“She emphasized our condemnation of the violence that occurred today and the responsibility of the government to hold fully accountable those who did it,” said Philip J. Crowley, the State Department spokesman.
Crowley said the U.S. doesn’t know who is behind attacks on protesters, which left more than 1,000 injured, according to the Al Jazeera television network. “Whoever they are, there needs to be accountability here,” Crowley said. “This was clearly an attempt at intimidating the demonstrators.”
Supporters of Egypt’s President Hosni Mubarak clashed in central Cairo with demonstrators who were demanding an immediate end to the 30-year tenure of the leader. Mubarak said yesterday he planned to stay in office until elections, scheduled for September.
The U.S. has called on Mubarak to begin the transition of power immediately. “Tomorrow is not good enough,” Crowley said.
“The U.S wants to see elections in Egypt as soon as possible, Crowley said. “What we want to see is a credible process that leads to free, fair, legitimate elections.”
Aid Under Review
Crowley said the U.S. has no plans to reduce the $1.5 billion in military and economic aid it provides to Egypt. He said, however, “this is something we will continually review based on ongoing events.”
Crowley praised the Egyptian army for its professionalism and said it was in the “difficult position” of trying to be a stabilizing force without being forced to choose sides. The army “will obviously play a role in this transition,” Crowley said.
President Barack Obama dispatched former Ambassador Frank Wisner to Egypt, where the diplomat told Mubarak on Jan. 31 that his time in office was coming to an end. Wisner, who is still in Egypt, also met with Suleiman, Crowley said. The U.S. has had no official contact with the Muslim Brotherhood, Egypt’s largest opposition group, Crowley said.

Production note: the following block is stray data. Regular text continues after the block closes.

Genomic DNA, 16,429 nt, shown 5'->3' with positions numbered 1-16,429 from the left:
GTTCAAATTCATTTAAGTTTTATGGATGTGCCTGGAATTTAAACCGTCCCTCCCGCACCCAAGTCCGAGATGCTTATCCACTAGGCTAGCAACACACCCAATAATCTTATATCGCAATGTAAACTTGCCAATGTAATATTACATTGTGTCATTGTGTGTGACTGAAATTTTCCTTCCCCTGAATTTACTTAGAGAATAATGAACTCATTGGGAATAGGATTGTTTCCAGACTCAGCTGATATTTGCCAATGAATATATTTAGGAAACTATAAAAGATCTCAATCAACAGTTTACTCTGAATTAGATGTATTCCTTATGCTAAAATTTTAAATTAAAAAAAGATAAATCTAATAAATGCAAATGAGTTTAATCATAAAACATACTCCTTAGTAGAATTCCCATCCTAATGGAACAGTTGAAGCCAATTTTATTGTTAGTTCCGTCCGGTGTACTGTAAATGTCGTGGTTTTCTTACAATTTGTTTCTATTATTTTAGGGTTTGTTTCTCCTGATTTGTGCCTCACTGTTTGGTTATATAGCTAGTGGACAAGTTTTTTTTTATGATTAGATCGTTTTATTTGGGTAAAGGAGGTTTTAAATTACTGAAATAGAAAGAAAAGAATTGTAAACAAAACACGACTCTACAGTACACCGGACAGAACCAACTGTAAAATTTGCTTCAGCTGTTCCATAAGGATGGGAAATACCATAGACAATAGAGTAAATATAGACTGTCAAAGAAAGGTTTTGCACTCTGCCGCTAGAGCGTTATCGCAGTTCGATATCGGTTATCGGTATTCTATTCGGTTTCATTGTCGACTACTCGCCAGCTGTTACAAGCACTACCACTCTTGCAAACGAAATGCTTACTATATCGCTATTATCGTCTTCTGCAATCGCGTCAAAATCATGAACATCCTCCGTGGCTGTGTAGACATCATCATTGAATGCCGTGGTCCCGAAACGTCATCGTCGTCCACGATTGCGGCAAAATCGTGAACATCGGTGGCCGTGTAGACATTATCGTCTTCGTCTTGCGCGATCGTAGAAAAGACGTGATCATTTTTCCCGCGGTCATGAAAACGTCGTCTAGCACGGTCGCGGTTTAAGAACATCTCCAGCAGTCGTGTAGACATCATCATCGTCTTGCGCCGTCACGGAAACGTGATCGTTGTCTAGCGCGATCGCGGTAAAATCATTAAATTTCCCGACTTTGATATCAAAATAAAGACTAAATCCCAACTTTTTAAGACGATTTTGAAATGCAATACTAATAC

The State spokesman said the U.S. wouldn’t object if the Brotherhood took part in future elections. The group is legally banned from politics, so its members campaign as independents.
‘Fact of Life’
“They are a fact of life in Egypt; they are highly organized,” Crowley said of the group. “If they choose to participate and respect the Democratic process, those are decisions to be made inside Egypt.”
Crowley said the U.S. wouldn’t try to “anoint” a particular candidate in any future election.
“This is not our process,” he said. “Our point is this transition, this process to fundamental change, needs to begin now.”
In a nod to the ripple effects of Egypt’s upheaval, Crowley said the U.S. “would hope the next government of Egypt would play a constructive role in the peace process” between Israelis and Palestinians.
He dismissed calls by Suleiman for the demonstrators to go home before dialogue begins. “I don’t think it’s credible to say no dialogue can begin until the protesters leave the streets,” Crowley said.
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